It's the time of year that we here at Vault are thinking one thing, and one thing only: surveys. To get the information from company insiders that informs our rankings and company profiles, we spend months surveying employees, reading the results, and condensing them to bring you the most accurate picture that we can of life within leading companies across a variety of industries.
With the 2014 consulting survey launching next, I've been taking a look back at some of the results of the 2013 survey, and will be posting some of them here in the coming days and weeks. First up is this look at the top end of our strategy consulting rankings (the full list can be found here, as can full profiles of the featured frims--including quotes and reviews from verified employees.)
Today, the New York Times published an op-ed entitled “Detroit’s Immigration Solution,” which criticizes the plan that Michigan Governor Rick Snyder has to fix the down-but-not-out Motor City. Snyder has proposed “to attract 50,000 [immigrants] over five years using a visa program for people with advanced degrees or exceptional abilities in the sciences, arts or business.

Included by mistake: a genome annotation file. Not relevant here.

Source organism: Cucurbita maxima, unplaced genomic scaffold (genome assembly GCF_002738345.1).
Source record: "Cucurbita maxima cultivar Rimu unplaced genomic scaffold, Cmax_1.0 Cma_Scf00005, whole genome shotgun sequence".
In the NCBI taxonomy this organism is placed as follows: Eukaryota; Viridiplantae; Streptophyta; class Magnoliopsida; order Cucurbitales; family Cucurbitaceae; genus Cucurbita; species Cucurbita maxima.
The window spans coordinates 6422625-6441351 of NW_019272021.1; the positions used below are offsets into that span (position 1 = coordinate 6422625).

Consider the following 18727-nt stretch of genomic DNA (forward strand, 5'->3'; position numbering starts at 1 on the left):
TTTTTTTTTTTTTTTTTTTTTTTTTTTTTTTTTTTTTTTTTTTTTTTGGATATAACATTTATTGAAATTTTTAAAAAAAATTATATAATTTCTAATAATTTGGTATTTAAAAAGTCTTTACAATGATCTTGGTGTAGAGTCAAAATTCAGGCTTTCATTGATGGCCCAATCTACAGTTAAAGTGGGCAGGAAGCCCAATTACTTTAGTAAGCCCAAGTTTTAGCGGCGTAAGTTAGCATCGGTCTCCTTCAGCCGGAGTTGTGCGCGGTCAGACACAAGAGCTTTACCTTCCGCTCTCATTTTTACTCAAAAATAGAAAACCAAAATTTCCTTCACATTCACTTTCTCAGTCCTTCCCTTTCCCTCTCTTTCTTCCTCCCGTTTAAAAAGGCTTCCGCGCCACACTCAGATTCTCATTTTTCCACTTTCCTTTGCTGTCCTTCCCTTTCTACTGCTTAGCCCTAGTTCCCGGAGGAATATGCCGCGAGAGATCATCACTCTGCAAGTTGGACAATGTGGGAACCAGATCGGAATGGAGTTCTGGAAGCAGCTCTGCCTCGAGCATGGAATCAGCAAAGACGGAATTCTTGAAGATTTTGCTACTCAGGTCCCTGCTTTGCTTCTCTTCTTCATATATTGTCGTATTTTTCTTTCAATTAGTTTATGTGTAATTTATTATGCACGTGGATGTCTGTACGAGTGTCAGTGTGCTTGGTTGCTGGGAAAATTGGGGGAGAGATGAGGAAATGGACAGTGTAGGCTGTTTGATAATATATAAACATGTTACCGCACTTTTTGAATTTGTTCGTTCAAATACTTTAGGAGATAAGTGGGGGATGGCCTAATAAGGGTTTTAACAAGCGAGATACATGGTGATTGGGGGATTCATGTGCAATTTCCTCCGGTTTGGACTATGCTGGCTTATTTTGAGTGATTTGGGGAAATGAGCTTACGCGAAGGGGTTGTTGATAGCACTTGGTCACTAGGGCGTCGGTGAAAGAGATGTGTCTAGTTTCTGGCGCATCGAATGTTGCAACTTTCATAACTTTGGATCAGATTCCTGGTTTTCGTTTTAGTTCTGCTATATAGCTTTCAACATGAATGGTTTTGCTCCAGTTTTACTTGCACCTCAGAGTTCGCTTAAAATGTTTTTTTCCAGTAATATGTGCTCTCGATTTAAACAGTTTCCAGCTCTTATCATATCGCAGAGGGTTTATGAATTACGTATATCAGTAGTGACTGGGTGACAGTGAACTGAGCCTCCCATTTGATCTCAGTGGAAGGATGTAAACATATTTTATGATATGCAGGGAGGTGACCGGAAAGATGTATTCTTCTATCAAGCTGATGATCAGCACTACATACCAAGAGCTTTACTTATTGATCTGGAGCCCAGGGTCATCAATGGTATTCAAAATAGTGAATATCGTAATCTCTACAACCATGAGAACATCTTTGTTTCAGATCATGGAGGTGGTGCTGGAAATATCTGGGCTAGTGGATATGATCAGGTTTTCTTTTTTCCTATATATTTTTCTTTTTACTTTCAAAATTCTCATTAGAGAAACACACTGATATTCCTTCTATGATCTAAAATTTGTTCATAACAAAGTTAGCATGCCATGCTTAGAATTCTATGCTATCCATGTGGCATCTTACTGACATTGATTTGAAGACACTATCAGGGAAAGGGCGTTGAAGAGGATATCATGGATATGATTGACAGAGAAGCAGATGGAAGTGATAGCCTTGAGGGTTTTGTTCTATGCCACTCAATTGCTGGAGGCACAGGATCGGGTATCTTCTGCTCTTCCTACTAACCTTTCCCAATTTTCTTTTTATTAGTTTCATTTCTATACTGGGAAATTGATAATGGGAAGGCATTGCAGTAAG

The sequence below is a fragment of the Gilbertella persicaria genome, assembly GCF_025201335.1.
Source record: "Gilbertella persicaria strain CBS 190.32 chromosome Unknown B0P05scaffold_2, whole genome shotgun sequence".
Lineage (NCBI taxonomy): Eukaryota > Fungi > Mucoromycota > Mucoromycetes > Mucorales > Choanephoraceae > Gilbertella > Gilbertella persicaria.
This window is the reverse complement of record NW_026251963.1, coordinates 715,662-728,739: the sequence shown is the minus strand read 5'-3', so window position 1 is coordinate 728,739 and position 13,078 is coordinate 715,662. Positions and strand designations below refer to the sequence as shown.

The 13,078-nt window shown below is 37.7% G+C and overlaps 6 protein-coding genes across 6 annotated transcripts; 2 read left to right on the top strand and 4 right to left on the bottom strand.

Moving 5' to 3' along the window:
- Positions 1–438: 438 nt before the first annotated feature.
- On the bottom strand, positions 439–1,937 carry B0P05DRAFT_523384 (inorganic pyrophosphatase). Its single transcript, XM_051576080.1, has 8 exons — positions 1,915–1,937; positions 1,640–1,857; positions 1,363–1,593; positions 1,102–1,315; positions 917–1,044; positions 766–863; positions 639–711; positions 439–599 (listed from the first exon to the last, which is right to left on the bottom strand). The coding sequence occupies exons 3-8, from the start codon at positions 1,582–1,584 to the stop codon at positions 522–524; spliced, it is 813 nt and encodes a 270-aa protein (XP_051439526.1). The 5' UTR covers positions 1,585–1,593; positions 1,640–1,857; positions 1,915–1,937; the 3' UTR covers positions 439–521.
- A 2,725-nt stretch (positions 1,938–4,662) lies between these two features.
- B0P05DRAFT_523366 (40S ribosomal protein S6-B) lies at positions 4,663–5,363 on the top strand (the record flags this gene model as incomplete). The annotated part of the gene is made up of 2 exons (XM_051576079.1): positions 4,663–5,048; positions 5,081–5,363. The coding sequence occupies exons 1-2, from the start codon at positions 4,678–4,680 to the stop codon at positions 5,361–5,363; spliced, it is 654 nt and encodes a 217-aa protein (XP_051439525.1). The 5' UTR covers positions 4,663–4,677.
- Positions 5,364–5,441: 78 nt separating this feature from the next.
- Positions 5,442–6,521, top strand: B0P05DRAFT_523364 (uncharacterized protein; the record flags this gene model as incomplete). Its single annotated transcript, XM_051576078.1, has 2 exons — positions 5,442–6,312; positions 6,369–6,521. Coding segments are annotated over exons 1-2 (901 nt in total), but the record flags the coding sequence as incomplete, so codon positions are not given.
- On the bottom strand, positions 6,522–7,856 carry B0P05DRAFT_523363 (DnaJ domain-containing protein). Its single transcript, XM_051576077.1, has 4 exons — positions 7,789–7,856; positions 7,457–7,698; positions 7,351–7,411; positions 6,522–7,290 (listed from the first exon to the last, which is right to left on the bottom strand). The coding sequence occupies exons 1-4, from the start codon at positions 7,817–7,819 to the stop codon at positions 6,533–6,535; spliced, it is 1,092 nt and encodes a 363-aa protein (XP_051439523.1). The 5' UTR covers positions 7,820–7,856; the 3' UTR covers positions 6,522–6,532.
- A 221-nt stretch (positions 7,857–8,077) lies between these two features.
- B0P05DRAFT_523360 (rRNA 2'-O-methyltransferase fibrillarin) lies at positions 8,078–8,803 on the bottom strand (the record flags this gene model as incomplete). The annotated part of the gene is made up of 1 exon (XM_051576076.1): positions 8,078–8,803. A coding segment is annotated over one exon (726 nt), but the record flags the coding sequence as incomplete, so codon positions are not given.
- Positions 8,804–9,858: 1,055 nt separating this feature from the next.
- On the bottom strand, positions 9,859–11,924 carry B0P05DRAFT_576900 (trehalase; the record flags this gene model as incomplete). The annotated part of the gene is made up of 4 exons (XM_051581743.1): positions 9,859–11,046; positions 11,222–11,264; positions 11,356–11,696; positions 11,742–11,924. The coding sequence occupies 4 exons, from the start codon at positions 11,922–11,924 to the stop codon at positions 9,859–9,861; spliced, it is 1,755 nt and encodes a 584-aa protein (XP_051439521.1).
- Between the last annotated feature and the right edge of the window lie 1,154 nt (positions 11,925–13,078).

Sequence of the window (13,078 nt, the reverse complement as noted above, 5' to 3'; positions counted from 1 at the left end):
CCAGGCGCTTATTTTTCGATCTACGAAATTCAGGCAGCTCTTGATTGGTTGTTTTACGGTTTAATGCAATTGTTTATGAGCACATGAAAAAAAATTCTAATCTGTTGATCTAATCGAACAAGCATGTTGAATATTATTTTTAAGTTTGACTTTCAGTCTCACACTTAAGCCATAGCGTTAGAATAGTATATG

As a follow-up to my recent post on the industries that gained most jobs in 2013, I looked at the other end of the BLS data: the industries that shed employees over the year. As with the previous post, I looked at the data two different ways: the industries that lost the highest total number of jobs, and those that suffered the biggest percentage decrease.
As we reviewed earlier, many attorneys are behind technologically and reticent to adopt new tech tools, despite (1) ABA recommendations to stay abreast of relevant technology, (2) sophisticated clients who expect tech proficiency in their attorneys, and (3) competitors like alternative legal service providers (ALSPs) using technology to provide legal support work at lower costs. The bottom line is that law firms and lawyers need to keep current with technology because being deficient means losing business—or going out of business.
We recently spoke a bit about how AI programs such as ChatGPT and DALLE-2 are affecting the creative industry, along with some possible future scenarios. With the use of such AI programs on the rise, we must also ask ourselves how they will affect students, teachers, and academia as a whole.